‘Rocks’ feels very much steeped in a particular memory or place that someone may visit in the summer and remembers quite fondly. Delicate guitar leads, fuzzy bass, and a driving pace give it the same feeling of the places and experiences Cogan seems to be channelling in the lyrical content. The song is sweet overall but very much plays in that established space Tallies has crafted throughout the record, making it less distinguishable from some other tracks present here unfortunately.
Closing the record, ‘Easy Enough’ is bouncy and danceable in that “alone in my house with the stereo turned all the up” sort of way that just makes you want to cut loose and forget the sorts of things that Cogan describes behind layers of echo, illustrating the distance and barriers people may put between the cold memories and colder people that she describes. Unfortunately, Tallies’ choice to simply have the song (and by extension the record) end on repeated refrains followed by a hard cut to static feels hurried and lacklustre compared to the strength of character Tallies pursued and achieved in their music throughout the record up to this point.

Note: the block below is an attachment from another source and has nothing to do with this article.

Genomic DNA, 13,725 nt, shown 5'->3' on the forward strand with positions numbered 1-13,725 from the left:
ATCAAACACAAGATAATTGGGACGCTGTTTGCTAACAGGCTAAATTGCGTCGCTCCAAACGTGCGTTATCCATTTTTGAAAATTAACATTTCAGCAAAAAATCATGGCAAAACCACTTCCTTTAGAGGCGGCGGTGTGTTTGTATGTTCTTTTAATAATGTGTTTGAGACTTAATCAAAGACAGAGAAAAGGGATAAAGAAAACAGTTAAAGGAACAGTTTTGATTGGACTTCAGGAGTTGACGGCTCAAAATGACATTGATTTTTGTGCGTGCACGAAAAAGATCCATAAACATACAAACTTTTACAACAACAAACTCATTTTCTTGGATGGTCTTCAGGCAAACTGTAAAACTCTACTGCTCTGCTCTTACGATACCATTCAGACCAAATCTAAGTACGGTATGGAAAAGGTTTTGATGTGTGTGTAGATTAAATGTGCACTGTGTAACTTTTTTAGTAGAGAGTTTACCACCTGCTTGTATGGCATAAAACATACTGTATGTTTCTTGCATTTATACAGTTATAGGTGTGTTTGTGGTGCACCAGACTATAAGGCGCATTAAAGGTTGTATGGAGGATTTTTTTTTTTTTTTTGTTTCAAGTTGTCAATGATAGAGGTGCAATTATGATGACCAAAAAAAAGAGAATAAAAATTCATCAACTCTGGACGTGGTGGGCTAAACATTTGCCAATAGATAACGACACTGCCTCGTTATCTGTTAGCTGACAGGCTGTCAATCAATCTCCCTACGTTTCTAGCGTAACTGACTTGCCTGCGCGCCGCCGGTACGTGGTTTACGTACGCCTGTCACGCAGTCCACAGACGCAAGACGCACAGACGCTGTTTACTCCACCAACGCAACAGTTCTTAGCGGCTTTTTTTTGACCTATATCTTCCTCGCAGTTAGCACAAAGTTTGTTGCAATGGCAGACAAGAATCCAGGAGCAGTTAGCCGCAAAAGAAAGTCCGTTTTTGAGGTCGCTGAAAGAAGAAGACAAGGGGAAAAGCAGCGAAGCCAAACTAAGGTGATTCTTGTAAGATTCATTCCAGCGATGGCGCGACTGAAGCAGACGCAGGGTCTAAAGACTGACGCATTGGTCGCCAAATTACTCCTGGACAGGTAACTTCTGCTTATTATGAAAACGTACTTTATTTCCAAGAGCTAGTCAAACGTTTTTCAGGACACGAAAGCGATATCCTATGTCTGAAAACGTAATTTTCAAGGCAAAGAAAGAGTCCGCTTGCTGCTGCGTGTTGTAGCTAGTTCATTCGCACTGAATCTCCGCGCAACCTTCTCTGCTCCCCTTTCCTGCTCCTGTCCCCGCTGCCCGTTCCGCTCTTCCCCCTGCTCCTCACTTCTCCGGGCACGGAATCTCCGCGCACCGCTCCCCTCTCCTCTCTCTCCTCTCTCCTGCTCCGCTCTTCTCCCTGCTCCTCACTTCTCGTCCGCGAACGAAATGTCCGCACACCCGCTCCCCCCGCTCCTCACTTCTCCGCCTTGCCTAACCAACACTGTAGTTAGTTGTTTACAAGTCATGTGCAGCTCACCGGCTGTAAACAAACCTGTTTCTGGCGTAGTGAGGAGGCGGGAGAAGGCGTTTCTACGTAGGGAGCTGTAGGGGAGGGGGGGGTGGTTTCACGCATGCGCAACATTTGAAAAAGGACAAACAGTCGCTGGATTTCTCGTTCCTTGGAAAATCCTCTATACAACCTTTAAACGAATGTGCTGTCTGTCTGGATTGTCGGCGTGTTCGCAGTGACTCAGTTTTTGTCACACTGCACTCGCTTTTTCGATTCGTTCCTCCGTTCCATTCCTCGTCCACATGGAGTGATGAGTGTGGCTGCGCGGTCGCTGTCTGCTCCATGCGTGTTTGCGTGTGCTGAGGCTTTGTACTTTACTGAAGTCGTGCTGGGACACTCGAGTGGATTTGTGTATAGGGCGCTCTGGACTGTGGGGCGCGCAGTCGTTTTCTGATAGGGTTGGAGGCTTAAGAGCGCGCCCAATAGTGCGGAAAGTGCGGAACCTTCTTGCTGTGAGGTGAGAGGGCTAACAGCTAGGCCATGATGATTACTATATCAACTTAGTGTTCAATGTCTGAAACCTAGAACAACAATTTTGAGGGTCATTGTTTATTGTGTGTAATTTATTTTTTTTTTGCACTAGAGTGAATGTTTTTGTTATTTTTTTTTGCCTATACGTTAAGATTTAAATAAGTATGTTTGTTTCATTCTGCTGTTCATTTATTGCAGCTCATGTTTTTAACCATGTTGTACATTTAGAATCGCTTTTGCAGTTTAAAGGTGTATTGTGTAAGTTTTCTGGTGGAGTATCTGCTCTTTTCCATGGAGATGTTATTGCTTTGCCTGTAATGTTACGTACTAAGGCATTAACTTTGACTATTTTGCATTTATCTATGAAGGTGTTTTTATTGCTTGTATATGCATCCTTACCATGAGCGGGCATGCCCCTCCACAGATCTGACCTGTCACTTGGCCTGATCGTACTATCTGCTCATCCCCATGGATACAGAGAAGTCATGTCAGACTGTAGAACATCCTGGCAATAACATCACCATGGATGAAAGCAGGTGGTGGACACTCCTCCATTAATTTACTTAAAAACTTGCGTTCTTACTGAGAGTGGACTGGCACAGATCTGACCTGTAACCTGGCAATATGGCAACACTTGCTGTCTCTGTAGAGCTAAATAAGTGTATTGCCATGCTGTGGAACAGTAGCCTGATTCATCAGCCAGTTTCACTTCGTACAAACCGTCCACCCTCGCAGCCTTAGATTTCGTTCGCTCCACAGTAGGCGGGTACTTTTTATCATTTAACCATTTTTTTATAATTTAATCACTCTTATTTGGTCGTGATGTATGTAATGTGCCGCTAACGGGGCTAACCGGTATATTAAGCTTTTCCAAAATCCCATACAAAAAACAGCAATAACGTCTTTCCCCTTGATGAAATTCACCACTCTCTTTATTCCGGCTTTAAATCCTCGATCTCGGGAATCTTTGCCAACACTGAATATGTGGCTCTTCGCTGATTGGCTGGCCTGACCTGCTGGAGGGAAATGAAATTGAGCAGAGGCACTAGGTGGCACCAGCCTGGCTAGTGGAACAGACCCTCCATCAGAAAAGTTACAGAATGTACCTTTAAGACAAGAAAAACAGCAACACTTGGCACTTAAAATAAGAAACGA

With this being Tallies first record it is understandable that there is still a great deal of experimentation to be done as they carve a deeper niche sonically. While in some ways this record could be called a “proof of concept” because of their close adherence to the structure and sound they very clearly wish to achieve, at times some songs begin to feel a little too closely related to others. However, simply calling this album “safe” would be a disservice to all the hard work and prowess that is shown here as Tallies has exhibited so much potential that could go any number of directions as presented by their eclectic influences and unique takes on the many genres they draw inspiration from. This record is fresh and I certainly believe that Tallies is only going to get fresher as they have more time to experiment with, what can certainly be referred to as, their sound.
An Album Review by Maguire Stevens